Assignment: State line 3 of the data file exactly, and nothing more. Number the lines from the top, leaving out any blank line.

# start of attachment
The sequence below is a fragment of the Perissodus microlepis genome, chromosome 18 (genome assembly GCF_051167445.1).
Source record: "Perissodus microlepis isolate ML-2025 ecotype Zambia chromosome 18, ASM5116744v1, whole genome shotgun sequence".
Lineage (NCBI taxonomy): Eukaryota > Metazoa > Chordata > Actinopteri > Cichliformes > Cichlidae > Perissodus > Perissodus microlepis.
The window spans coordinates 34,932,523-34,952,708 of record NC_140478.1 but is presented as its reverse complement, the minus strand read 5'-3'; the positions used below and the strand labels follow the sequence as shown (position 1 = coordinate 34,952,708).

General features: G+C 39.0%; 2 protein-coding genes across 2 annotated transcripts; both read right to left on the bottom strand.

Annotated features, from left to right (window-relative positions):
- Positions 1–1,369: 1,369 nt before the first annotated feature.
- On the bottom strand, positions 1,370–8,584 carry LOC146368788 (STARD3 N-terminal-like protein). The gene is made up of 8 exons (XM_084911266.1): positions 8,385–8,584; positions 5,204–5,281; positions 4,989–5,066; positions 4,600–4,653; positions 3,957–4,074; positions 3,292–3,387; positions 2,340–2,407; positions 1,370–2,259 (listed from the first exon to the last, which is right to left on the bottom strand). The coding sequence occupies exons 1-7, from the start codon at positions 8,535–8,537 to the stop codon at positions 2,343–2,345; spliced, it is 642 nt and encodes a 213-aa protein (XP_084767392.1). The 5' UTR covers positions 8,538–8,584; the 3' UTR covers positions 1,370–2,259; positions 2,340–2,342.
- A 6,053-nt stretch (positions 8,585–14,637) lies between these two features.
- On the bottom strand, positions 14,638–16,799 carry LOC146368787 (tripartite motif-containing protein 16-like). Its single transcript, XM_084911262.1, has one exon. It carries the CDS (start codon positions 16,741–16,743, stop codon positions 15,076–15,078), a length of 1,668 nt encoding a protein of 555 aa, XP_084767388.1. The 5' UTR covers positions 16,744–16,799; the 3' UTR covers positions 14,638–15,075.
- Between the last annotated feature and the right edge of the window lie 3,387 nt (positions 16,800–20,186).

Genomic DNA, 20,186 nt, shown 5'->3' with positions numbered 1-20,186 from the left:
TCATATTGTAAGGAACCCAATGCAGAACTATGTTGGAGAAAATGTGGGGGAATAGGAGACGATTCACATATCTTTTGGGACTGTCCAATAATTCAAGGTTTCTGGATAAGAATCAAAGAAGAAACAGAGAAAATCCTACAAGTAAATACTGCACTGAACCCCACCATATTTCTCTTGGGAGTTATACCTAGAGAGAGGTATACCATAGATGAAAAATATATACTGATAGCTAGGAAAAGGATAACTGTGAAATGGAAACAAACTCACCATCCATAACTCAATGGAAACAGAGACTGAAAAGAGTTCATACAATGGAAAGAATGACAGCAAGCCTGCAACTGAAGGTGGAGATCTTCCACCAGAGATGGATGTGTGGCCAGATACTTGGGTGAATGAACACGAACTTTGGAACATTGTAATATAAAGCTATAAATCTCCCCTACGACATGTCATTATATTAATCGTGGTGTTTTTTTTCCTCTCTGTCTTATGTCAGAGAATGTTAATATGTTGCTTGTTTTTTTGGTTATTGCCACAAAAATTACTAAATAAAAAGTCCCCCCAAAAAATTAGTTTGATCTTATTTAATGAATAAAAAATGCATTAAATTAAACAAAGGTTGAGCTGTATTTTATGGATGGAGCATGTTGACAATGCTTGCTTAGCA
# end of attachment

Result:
Lineage (NCBI taxonomy): Eukaryota > Metazoa > Chordata > Actinopteri > Cichliformes > Cichlidae > Perissodus > Perissodus microlepis.